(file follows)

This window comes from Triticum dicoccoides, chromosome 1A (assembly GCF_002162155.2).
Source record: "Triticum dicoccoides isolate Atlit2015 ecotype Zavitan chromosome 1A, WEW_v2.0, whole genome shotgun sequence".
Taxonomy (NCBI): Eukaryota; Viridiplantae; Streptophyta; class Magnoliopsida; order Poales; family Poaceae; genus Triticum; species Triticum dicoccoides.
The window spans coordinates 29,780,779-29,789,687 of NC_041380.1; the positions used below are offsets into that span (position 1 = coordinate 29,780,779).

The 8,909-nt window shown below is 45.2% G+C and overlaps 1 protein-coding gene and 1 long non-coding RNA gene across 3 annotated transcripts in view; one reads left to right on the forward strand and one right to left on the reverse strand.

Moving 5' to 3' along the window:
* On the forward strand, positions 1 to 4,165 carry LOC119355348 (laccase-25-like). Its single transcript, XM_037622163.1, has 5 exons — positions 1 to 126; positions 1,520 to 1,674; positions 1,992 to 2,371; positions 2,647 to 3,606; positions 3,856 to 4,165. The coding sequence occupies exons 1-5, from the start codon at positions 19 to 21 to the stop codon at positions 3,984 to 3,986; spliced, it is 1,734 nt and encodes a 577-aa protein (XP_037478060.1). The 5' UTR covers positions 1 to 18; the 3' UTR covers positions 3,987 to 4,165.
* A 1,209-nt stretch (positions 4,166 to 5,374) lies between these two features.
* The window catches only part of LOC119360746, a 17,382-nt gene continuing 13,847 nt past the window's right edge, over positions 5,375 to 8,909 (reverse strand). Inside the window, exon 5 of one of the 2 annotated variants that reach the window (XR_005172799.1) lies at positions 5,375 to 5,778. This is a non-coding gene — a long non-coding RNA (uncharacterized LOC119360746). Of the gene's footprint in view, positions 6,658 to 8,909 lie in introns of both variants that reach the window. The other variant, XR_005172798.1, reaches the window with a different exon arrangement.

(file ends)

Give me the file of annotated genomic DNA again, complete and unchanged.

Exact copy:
This window comes from Triticum dicoccoides, chromosome 1A (assembly GCF_002162155.2).
Source record: "Triticum dicoccoides isolate Atlit2015 ecotype Zavitan chromosome 1A, WEW_v2.0, whole genome shotgun sequence".
Taxonomy (NCBI): Eukaryota; Viridiplantae; Streptophyta; class Magnoliopsida; order Poales; family Poaceae; genus Triticum; species Triticum dicoccoides.
The window spans coordinates 29,780,779-29,789,687 of NC_041380.1; the positions used below are offsets into that span (position 1 = coordinate 29,780,779).

The 8,909-nt window shown below is 45.2% G+C and overlaps 1 protein-coding gene and 1 long non-coding RNA gene across 3 annotated transcripts in view; one reads left to right on the forward strand and one right to left on the reverse strand.

Moving 5' to 3' along the window:
* On the forward strand, positions 1 to 4,165 carry LOC119355348 (laccase-25-like). Its single transcript, XM_037622163.1, has 5 exons — positions 1 to 126; positions 1,520 to 1,674; positions 1,992 to 2,371; positions 2,647 to 3,606; positions 3,856 to 4,165. The coding sequence occupies exons 1-5, from the start codon at positions 19 to 21 to the stop codon at positions 3,984 to 3,986; spliced, it is 1,734 nt and encodes a 577-aa protein (XP_037478060.1). The 5' UTR covers positions 1 to 18; the 3' UTR covers positions 3,987 to 4,165.
* A 1,209-nt stretch (positions 4,166 to 5,374) lies between these two features.
* The window catches only part of LOC119360746, a 17,382-nt gene continuing 13,847 nt past the window's right edge, over positions 5,375 to 8,909 (reverse strand). Inside the window, exon 5 of one of the 2 annotated variants that reach the window (XR_005172799.1) lies at positions 5,375 to 5,778. This is a non-coding gene — a long non-coding RNA (uncharacterized LOC119360746). Of the gene's footprint in view, positions 6,658 to 8,909 lie in introns of both variants that reach the window. The other variant, XR_005172798.1, reaches the window with a different exon arrangement.